Literary awards: ’Tis the season to toast the best of local authors
First up, though not in purely monetary terms, is the Olive Schreiner Prize for 2015, which went jointly to Jill Nudelman for her novel Inheriting the Earth (UKZN Press, 2012) and Imran Garda for his novel The Thunder that Roars (Umuzi, 2014).
Nudelman’s win marks another success for the writing group mentored by David Medalie, a novelist, award-winning short-story writer and English literature professor. Another of the group, Maren Bodenstein, was shortlisted for the Sunday Times Fiction Prize a few years ago, before it changed its name to a moniker acknowledging Barry Ronge’s contribution to South African letters (and the Sunday Times).
Inheriting the Earth is an
exploration of origins and heritage on personal and community levels.
protagonist, Rose Clemens, is an orphan.
Left further bereft by the death of her foster mother, she discovers a box of archaeological artefacts that offers clues to her family history.
Rose sets off from the Johannes- burg where she has grown up to the hamlet of Oberon in the Drakensberg, where she hopes to unravel the mystery of the objects. She finds spiritual empathy with the mountains and, of course, she has glimpses and finds traces of people who are said to be descendants of the last surviving San community.
International news network journalist Garda drew on his own work experience to write a thriller — or maybe “faction” puts it better — about a South African reporter, Yusuf Carrim, who has made it in the New York media world, most recently and notably with his cover- age of the Arab Spring.
He’s summoned home, though, by paternal authority, to help look for a missing friend of the family. Thriller elements are melded with an examination and revelation of identity, which makes Garda’s book one in theme with Nudelman’s.
It’s the whirlwind aspect of The Thunder that Roars that most likely accounts for its being optioned for the big screen by Tsitsi Dangarembga, the celebrated Zimbabwean author of Nervous Conditions. It is as founder and chief executive of Nyerai Films that Dangarembga optioned Garda’s novel last October; she plans to supervise the adaptation and production as creative producer.
The Sunday Times hands out South Africa’s biggest rewards for fiction (the Barry Ronge Fiction Prize) and nonfiction (the Alan Paton Award). Both have reached the shortlist stage with the naming of the traditional five nominees in each category.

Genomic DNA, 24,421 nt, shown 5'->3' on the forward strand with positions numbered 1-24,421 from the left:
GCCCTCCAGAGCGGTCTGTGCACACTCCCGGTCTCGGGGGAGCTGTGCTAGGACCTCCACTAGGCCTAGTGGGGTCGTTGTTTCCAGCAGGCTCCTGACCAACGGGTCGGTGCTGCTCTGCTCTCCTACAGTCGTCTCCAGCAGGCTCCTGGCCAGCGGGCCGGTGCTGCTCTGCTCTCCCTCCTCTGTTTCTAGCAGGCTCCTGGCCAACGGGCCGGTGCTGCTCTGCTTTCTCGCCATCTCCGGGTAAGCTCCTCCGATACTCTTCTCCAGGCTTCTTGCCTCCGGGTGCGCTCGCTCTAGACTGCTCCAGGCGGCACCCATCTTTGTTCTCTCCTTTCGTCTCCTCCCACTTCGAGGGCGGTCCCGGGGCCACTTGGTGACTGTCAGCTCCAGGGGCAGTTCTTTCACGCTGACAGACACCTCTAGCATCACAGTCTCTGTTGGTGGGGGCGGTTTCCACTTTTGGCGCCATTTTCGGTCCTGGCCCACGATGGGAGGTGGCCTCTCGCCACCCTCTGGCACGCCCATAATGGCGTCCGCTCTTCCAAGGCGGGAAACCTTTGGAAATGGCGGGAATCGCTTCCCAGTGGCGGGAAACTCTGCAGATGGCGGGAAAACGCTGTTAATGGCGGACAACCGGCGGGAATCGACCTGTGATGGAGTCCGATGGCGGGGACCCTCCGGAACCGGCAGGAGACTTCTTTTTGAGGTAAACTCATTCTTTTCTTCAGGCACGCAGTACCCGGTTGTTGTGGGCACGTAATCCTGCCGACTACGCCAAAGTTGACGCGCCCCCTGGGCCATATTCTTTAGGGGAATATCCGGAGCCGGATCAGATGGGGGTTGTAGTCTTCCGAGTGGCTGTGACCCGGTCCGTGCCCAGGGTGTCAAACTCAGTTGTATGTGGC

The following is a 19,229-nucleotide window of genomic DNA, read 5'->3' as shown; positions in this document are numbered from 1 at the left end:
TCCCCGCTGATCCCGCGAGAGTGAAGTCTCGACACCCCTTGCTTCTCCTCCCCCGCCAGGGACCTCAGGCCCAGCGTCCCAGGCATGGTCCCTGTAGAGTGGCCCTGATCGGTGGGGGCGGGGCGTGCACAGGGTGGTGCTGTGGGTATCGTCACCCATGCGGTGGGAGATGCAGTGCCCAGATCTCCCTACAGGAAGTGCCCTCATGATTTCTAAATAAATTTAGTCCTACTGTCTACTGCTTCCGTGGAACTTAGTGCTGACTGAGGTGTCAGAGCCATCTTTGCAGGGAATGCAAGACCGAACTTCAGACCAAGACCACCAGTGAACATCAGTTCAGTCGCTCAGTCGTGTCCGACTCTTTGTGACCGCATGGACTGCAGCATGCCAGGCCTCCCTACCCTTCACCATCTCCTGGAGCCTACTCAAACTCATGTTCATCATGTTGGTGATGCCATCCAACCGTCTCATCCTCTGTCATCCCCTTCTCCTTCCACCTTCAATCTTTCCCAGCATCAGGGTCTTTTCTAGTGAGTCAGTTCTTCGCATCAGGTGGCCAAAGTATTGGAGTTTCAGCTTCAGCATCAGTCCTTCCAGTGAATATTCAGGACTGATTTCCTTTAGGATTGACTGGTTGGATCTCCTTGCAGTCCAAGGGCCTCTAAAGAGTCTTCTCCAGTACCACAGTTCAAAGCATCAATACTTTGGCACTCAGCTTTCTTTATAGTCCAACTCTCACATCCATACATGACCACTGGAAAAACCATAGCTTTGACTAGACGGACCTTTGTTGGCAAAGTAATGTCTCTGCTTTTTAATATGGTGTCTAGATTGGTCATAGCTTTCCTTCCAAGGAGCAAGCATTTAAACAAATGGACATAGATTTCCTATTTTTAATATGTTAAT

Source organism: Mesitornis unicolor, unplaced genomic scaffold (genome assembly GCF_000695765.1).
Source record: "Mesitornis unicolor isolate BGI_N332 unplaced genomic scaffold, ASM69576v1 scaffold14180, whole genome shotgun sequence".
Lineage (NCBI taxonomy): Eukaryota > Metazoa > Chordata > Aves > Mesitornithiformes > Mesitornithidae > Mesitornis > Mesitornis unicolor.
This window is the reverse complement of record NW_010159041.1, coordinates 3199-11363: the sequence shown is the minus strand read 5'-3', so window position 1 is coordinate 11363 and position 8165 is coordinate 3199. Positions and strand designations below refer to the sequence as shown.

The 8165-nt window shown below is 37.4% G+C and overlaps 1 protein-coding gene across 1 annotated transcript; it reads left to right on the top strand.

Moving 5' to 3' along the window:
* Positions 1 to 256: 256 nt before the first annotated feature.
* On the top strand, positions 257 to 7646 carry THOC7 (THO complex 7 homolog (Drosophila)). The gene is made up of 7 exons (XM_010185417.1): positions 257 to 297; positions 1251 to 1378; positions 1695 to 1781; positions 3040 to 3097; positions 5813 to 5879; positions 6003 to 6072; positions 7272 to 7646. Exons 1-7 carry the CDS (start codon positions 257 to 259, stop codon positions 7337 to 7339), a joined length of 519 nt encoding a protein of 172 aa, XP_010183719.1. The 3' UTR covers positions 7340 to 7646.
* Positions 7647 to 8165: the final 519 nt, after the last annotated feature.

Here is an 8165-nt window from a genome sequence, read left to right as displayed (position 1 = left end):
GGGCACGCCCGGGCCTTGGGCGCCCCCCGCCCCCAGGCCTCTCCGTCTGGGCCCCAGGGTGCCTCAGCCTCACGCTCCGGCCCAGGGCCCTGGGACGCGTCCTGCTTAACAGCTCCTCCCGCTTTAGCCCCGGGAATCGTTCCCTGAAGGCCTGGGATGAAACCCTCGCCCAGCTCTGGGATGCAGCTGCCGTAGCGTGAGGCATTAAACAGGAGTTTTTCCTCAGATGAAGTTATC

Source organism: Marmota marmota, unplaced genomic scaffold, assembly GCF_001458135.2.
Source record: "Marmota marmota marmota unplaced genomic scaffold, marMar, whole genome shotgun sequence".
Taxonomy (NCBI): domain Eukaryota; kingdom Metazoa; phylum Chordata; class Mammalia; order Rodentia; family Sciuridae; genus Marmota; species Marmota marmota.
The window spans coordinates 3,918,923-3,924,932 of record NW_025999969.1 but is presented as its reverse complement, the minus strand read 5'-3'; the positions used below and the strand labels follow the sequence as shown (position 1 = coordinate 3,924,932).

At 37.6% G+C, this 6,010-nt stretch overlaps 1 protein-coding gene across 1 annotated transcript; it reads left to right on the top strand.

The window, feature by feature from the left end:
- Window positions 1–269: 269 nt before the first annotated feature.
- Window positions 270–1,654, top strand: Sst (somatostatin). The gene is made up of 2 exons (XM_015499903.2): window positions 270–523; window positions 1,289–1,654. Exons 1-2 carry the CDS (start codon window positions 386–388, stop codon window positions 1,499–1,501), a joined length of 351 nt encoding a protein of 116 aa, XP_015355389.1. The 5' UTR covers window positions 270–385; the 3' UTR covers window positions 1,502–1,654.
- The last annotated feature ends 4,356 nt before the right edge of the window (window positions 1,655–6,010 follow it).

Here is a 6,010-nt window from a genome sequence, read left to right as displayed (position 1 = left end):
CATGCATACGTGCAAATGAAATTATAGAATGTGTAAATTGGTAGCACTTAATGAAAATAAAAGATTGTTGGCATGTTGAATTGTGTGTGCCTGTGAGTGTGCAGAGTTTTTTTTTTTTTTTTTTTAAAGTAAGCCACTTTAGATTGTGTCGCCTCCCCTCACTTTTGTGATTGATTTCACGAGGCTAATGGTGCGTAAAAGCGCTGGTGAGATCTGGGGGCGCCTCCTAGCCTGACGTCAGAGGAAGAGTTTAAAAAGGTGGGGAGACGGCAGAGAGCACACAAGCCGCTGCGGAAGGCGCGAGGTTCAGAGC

The Paton panel, led by author Achmat Dangor, with academics Tinyiko Maluleke and Pippa Green, plumped for this final five: JM Coetzee and the Life of Writing by David Attwell (Jacana); Papwa: Golf’s Lost Legend by Maxine Case (Kwela Books); To Quote Myself: A Memoir by Khaya Dlanga (Picador Africa); Rape: A South African Nightmare by Pumla Dineo Gqola (MF Books/ Jacana); and Showdown at the Red Lion by Charles van Onselen (Jonathan Ball).
Dangor says in the awards media release: “Each of the writers has approached their chosen subject matter with candour and honesty, and do not hesitate to challenge many popular notions that have become ‘accepted truths’ in our daily public discourse.”
Among the most tragic of apartheid’s stories is that of the golfer Papwa Sewgolum, who, had he been born elsewhere, would have had a long career in international golf. He decisively bested Gary Player in South Africa’s premier annual event, but was given his prize money and trophy on the steps of the Durban City Hall — in pouring rain. “Non- whites” (Sewgolum was of Indian descent) were not allowed inside.
To compound the injury, Player had demanded to see and check Sewgolum’s scorecard. So much for the conventional wisdom surrounding Player as a sportsman; but Player is, after all, the golfer who designed courses in Myanmar when it was among the world’s prime polecats for human rights abuses.
The Ronge panel was chaired by poet Rustum Kozain, a two-time winner of the Olive Schreiner Prize. Together with novelist Angela Makholwa Moabelo and former publisher Stephen Johnson, he nominated the following books: Boy on the Wire by Alastair Bruce (Umuzi); The Dream House by Craig Higginson (Picador Africa); The Magistrate of Gower by Claire Robertson (Umuzi); Green Lion by Henrietta Rose-Innes (Umuzi); and Hunger Eats a Man by Nkosinathi Sithole (Penguin).
Kozain notes in the media release that the writers are “in control of the mechanics of storytelling and so the storytellers that emerge, and the stories they tell, compel us. And they compel us — seducing us with- out revealing the seduction — into fictional worlds that are credible because of the quality of the storytelling.”